A year after Switzerland sealed closer ties with the European Union, the government says agreements governing trade, transport and labour have been a success.This content was published on May 30, 2003 - 19:03
The first set of bilateral accords - seen as an alternative to EU membership - came into force on June 1, 2002.
The economics minister, Joseph Deiss, says bilateral deals are currently the only politically acceptable way in Switzerland of forging closer ties with the EU. The Swiss made clear in a vote in 2001 that they were not willing to consider joining.
But Deiss warns that a refusal by Swiss voters to extend an agreement on the free movement of people to the ten new EU member states - due to join in 2004 - could have serious consequences for the Swiss economy.
"If there were a 'no' vote [in a referendum] it would probably be unacceptable to the EU," he told swissinfo.
"We think the EU would probably abandon all the treaties, and those who are against extending the [free movement of people] agreement must realise how harmful such a decision would be for our economy."
Taking stock of the effect the first set of bilaterals have had on Swiss-EU relations, Deiss said that although it would be premature to draw any lasting conclusions, the first signs were promising.
"We are not able to give a final statement about the effects of these treaties," he said.
"But what we can say is that there has been no evidence of huge changes in areas people thought would cause problems."
Opponents of closer Swiss-EU ties had warned that the agreement covering the free movement of people would lead to a big increase in foreigners looking to live and work in Switzerland.
Deiss said this had clearly not been the case. He admitted that the annual quota of permanent residence permits granted by Switzerland - 15,000 - had been reached within ten months of the agreement coming into effect.
But he said the high number of cross-border commuters applying for permits - and especially those from Germany - had artificially boosted demand in the first year.
Moreover, only half of the temporary residence permits available - 115,500 annually - had been handed out, which was proof, according to Deiss, that fears of a wave of foreign labour swamping the country had been unfounded.
Similarly, worries that Switzerland's roads would be flooded with heavy goods vehicles (HGV) transporting freight through the Swiss Alps had also proved groundless.
On the contrary, Deiss said figures showed that there had actually been a nine per cent drop in the number of trucks on Swiss motorways, while at the same time the volume of freight had increased by two per cent.
Deiss said this had been achieved by a clause in the transportation agreement that had increased the maximum weight allowance per truck from 34 to 40 tons.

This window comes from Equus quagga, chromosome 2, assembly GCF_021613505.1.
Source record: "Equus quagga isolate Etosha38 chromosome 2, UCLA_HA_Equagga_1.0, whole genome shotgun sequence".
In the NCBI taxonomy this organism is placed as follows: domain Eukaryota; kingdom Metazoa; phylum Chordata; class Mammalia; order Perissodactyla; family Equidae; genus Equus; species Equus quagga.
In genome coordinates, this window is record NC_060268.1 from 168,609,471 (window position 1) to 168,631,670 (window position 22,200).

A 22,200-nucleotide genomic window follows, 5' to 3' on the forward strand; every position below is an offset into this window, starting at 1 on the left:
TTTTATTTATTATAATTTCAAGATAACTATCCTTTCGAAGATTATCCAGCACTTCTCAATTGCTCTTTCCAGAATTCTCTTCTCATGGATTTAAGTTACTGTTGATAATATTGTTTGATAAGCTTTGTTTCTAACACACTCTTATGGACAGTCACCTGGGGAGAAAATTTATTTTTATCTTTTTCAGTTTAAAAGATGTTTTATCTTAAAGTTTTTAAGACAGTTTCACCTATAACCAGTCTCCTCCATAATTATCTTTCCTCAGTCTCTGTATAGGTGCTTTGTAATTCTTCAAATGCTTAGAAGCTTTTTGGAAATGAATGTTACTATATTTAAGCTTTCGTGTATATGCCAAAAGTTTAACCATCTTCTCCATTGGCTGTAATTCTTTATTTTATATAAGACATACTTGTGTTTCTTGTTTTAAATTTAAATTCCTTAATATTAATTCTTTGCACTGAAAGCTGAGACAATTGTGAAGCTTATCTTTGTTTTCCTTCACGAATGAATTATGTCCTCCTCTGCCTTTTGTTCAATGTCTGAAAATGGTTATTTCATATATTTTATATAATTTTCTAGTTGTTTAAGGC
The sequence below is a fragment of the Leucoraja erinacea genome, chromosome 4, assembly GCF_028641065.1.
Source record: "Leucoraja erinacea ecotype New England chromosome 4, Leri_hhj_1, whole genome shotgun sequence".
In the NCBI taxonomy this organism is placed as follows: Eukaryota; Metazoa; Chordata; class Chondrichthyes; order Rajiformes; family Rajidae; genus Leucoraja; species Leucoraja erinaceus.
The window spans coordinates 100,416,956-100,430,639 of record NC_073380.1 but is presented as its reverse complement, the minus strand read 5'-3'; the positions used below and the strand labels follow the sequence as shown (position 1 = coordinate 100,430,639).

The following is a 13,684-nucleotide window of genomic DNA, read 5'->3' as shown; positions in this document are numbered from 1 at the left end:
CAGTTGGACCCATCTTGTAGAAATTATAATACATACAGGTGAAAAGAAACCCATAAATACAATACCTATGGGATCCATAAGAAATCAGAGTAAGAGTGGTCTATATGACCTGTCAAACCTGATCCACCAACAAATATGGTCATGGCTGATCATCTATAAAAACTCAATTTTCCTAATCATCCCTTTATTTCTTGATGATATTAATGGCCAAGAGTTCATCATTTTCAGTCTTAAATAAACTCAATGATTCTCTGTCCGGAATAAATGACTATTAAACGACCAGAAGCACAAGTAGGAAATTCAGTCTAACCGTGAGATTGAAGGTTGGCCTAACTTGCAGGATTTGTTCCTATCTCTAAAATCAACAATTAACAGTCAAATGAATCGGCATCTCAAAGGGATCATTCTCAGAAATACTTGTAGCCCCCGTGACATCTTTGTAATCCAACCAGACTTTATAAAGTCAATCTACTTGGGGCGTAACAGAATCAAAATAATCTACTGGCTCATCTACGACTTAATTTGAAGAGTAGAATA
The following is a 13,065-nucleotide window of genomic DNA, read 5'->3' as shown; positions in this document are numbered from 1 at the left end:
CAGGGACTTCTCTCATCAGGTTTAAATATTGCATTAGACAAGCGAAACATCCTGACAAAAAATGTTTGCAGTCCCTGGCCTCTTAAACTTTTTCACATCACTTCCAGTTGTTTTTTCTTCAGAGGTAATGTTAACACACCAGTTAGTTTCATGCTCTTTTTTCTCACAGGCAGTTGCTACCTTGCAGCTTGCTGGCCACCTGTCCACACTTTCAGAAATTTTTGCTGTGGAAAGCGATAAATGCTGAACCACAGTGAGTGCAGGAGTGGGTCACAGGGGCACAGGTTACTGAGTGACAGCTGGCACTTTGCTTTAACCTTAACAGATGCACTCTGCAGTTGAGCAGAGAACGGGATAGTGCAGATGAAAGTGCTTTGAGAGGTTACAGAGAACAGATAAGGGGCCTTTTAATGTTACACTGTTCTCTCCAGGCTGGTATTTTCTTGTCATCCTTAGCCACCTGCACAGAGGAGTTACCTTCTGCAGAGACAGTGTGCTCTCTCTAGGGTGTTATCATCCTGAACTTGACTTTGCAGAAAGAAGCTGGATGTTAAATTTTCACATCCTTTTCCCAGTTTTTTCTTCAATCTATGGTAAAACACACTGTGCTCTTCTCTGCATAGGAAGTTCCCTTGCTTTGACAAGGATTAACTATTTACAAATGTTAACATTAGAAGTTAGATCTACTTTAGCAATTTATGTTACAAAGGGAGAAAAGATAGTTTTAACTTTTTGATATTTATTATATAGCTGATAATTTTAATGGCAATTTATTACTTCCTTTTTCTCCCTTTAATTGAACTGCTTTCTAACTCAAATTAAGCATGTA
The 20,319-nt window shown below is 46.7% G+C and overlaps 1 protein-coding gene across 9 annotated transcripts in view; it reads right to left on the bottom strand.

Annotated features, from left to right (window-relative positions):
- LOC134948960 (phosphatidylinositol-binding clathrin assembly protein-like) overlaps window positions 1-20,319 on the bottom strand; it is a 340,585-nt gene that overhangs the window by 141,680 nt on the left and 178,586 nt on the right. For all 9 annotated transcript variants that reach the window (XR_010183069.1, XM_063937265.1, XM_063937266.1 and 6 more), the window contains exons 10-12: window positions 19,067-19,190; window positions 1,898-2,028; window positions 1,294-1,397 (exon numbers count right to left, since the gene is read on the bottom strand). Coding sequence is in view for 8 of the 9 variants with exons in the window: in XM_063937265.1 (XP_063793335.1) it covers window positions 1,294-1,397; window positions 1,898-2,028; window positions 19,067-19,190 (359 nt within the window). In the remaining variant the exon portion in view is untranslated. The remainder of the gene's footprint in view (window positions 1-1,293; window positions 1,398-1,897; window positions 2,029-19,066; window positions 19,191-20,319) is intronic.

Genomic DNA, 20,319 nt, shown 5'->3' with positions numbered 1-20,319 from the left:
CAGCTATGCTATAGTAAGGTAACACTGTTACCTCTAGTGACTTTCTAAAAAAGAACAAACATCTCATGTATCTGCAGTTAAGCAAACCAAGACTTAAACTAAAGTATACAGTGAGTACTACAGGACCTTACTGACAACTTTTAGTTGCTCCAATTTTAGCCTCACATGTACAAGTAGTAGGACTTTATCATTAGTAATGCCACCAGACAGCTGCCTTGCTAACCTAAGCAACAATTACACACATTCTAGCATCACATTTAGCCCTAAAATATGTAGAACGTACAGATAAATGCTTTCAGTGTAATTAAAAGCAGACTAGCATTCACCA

Although haulage companies have complained about a hike in road tax for HGVs, they have welcomed the increase in business.
That increase also boosted government coffers by SFr882 million in 2002. Two thirds of the money will be used to finance improvements in Switzerland's rail infrastructure.
Talks are currently underway on a second set of ten bilateral agreements between Switzerland and the EU.
These include Switzerland becoming a member of the Schengen-Dublin accords - the EU's common policy on cross-border crime and asylum - taxation of savings, prevention of fraud and education and professional training.
Agreement on the additional ten policy areas would see Switzerland taking a significant step towards closer ties with the EU - without actually becoming a member.
Both sides hope that talks could be wrapped as early as the end of June. Deiss says one major stumbling block - the argument over taxation of savings of EU citizens with accounts in Switzerland - could be resolved at the next meeting of EU finance ministers in Luxembourg on June 3.
"From our point of view we must say that the agreement on taxations of savings is now ready and we hope that [on Tuesday] the EU will be able to give the green light," he said.
"There are still one or two difficult questions that need to be resolved on the Schengen and tax fraud agreements, but we are quite close to a conclusion - which people didn't expect at the beginning of this year," he added.
swissinfo, Jonathan Summerton
The Swiss voted in favour of the first set of bilateral agreements by 67 per cent in May 2000.
The agreements governing labour, trade and transport came into force in June 2002.
Switzerland is negotiating a second round of ten bilateral accords including taxation of savings, prevention of fraud and education and professional training.
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